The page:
“The MDC parties are complaining about outstanding issues but the only major reform issue that can be an impediment is the new constitution,” said Hikwa.
Political analyst Professor John Makumbe said early elections put the MDCs in a quandary but boycotting should be their best option.
“If Tsvangirai, Ncube and other participate in elections this year, they will be falling into Mugabe’s trap. It’s not wise to have elections this year but then Mugabe would like such a situation where the MDC groups boycott and then he would remain in power for the next five years by default,” he said.
Hikwa argued Mugabe was unlikely to call for elections this year but the government could do so and the president, in his capacity as head of state, would then endorse that and gazette the polls date.
The MDC led by Professor Welshman Ncube has said the party has not yet adopted a position whether to participate in forced early elections or not. The party wants elections next year after implementation of reforms.
Party spokesman Nhlanhla Dube said chances of parliamentary and presidential elections this year were slim because of packed calendar events. He said the referendum was likely in the third quarter of the year after the national population census due in August. Dube said it was not possible to hold the referendum this month as demanded by Mugabe because the draft was not yet complete and logistical arrangements were still not in place as well.
“Zanu PF’s talk of an election this year is purely wishful thinking because if you look at the constitution, we will have it by the third quarter of the year, paving the way for elections early next year,” he said.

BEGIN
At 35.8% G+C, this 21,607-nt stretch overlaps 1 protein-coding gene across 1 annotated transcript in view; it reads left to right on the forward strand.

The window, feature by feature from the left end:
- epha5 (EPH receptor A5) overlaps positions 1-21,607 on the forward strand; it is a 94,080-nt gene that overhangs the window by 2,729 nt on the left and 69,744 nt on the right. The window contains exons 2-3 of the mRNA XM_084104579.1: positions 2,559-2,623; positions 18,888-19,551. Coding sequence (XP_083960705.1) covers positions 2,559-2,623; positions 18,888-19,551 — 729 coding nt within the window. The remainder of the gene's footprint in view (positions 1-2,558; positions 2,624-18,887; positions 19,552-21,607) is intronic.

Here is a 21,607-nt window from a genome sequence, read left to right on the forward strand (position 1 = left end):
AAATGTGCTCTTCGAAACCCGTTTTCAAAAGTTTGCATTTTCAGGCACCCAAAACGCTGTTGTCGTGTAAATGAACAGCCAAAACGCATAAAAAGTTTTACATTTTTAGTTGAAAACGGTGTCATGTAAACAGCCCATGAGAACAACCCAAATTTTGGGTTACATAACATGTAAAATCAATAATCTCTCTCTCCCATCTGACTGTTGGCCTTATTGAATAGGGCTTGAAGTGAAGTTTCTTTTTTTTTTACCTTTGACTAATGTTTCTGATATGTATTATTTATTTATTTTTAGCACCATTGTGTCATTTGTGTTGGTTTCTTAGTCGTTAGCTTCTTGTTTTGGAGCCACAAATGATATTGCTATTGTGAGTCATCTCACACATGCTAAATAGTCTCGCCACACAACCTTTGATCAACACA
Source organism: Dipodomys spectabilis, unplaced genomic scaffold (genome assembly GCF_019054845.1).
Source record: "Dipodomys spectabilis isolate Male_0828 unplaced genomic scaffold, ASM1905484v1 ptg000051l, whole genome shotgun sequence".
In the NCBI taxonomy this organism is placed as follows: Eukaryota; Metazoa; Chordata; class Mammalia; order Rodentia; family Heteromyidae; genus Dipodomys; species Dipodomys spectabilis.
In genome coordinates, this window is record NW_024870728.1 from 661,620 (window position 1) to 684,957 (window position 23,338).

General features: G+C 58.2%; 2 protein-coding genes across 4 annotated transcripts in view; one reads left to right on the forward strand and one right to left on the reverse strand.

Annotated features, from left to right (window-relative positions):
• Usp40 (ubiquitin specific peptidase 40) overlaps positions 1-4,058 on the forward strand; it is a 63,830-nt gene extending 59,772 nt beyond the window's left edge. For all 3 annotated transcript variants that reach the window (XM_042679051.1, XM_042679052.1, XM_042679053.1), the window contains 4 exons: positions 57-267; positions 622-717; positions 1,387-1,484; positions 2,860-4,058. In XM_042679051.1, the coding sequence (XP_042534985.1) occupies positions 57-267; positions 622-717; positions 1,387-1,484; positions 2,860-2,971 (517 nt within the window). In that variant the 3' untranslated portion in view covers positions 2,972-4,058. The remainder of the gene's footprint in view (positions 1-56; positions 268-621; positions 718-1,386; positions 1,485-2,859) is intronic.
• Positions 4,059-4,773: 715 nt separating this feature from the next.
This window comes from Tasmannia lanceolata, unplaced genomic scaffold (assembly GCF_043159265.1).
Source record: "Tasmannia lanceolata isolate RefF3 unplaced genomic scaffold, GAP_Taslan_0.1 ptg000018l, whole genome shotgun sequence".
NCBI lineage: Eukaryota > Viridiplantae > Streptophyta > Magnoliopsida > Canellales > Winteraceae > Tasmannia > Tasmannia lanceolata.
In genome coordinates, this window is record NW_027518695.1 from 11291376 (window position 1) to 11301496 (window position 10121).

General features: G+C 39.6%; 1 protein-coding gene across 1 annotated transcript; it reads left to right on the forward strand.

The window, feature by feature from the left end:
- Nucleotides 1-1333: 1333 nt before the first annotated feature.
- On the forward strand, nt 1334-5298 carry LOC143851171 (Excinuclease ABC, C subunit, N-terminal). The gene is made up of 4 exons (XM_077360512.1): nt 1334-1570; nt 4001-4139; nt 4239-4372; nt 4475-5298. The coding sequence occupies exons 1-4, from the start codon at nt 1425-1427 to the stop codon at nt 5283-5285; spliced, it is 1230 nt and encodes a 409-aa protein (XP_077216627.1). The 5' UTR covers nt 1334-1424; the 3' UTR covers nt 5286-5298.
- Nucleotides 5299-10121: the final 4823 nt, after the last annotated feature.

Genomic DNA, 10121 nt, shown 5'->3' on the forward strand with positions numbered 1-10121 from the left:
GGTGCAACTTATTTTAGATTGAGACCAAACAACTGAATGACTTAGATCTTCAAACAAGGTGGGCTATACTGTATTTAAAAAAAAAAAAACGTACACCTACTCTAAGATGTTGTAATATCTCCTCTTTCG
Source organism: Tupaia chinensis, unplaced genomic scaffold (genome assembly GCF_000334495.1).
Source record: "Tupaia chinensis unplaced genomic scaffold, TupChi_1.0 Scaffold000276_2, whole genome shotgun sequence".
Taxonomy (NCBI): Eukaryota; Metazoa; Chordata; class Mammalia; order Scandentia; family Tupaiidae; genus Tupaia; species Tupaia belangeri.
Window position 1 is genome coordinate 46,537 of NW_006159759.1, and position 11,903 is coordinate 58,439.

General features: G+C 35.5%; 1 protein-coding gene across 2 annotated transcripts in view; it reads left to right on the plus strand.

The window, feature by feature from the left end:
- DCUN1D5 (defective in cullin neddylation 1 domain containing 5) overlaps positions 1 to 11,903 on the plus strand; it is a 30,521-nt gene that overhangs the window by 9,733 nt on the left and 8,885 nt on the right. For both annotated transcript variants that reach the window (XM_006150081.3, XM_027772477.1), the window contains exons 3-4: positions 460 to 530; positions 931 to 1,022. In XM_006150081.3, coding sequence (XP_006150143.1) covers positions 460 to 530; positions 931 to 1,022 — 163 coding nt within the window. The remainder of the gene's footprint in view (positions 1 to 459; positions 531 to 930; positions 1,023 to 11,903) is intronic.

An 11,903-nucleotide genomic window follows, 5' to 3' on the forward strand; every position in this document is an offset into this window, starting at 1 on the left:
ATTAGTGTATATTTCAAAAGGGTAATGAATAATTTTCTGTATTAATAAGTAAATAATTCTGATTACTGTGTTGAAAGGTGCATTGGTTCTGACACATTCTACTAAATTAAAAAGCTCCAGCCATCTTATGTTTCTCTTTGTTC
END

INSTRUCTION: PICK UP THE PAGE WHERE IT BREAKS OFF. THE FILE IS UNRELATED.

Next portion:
Ncube told his party supporters in Bulawayo this week that Zanu PF should stop talking about early elections until reforms were fully implemented.
“They must not talk of elections before reforms, including stopping repression. They must not talk of elections before they free television and radio stations for all parties to get an opportunity to explain their manifestos and reach the masses,” said Ncube.
Zapu spokesman Methuseli Moyo said Mugabe was desperate to frog-march Zimbabweans to early elections before full implementation of the GPA to pave way for chaotic and shambolic polls which he would manipulate to his advantage.
“Mugabe knows that he is going to win if he forces elections before critical reforms; there is obviously going to be chaos across Zimbabwe. He will then take advantage of the dramatic scenes to terrorise and outmanoeuvre his opponents in the same way he did in June 2008 during the presidential election run-off,” said Moyo.
“In a chaotic situation, Mugabe may simply refuse to go even if he loses. We are dealing with a ruthless dictator who will do anything to stay in office,” said Moyo.
Mavambo/Kusile/Dawn (MKD) leader Simba Makoni said recently that early elections were not an option. “The electoral environment should be conducive for the holding of credible election first. MKD is deeply worried by the prevailing political environment in which talk of elections instills fear among the people.”